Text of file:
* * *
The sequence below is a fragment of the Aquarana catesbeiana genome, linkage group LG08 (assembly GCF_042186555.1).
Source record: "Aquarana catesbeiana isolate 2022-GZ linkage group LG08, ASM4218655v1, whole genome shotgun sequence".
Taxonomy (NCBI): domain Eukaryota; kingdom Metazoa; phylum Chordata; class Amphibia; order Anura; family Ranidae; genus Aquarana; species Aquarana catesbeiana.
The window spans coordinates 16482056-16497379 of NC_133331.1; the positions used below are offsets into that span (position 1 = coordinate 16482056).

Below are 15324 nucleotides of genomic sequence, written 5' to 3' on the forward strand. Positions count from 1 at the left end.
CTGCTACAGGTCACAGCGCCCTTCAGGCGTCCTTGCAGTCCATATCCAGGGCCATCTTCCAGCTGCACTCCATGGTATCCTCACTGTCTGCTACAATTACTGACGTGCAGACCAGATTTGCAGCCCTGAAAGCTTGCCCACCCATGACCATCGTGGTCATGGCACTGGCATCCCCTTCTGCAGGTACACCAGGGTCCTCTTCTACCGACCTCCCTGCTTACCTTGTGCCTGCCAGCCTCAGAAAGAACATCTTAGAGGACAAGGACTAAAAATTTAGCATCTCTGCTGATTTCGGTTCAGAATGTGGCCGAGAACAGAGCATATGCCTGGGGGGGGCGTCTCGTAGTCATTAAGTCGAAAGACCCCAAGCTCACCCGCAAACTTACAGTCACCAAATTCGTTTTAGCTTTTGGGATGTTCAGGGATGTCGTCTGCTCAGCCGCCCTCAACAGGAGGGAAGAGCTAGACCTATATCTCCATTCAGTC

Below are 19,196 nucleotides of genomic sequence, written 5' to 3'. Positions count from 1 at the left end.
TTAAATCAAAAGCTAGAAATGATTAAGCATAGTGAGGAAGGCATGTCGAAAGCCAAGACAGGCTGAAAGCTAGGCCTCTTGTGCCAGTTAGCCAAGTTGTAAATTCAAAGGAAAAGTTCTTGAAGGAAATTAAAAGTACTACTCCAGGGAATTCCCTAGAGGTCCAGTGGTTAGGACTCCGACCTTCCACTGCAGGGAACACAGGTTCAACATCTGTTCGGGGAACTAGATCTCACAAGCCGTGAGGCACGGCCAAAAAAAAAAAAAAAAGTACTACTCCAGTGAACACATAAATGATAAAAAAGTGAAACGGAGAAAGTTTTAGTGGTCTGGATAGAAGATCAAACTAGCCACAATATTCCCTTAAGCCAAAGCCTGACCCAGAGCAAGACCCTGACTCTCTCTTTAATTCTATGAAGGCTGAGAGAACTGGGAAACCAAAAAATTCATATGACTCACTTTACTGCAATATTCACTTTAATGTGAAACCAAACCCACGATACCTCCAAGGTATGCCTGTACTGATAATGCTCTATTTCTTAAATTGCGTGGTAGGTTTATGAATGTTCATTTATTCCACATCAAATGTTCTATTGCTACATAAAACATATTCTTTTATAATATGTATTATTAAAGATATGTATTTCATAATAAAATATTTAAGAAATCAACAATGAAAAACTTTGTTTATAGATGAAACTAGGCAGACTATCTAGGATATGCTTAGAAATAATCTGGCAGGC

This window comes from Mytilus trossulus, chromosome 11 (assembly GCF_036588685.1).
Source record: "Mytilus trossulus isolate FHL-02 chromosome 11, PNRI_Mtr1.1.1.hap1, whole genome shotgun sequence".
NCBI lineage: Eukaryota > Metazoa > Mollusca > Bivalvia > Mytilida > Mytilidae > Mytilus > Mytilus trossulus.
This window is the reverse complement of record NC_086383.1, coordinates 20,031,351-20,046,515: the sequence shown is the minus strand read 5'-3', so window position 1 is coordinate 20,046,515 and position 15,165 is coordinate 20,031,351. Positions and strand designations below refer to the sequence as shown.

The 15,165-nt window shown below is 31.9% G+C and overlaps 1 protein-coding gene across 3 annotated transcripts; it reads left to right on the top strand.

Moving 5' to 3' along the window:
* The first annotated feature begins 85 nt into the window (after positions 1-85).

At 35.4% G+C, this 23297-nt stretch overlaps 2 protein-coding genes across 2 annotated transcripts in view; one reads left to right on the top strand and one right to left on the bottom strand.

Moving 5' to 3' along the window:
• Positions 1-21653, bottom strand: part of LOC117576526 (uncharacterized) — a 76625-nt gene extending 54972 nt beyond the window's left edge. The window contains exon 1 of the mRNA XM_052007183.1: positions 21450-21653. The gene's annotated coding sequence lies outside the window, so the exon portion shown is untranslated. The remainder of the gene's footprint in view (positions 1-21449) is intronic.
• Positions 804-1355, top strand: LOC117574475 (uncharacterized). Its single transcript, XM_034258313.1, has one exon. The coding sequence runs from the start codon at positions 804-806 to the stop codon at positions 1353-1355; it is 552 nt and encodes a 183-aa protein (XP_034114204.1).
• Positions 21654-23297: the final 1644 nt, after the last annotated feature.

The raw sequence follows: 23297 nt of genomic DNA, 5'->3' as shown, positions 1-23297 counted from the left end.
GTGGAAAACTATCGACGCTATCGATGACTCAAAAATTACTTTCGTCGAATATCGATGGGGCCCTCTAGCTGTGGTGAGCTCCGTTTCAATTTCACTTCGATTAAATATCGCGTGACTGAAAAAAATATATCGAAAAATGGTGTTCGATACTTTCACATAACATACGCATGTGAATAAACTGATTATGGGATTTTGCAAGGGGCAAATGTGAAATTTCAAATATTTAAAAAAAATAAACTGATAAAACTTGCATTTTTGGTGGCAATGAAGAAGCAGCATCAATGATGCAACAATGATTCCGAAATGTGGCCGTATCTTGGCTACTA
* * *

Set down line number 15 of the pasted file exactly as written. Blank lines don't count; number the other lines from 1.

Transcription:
* The first annotated feature begins 85 nt into the window (after positions 1-85).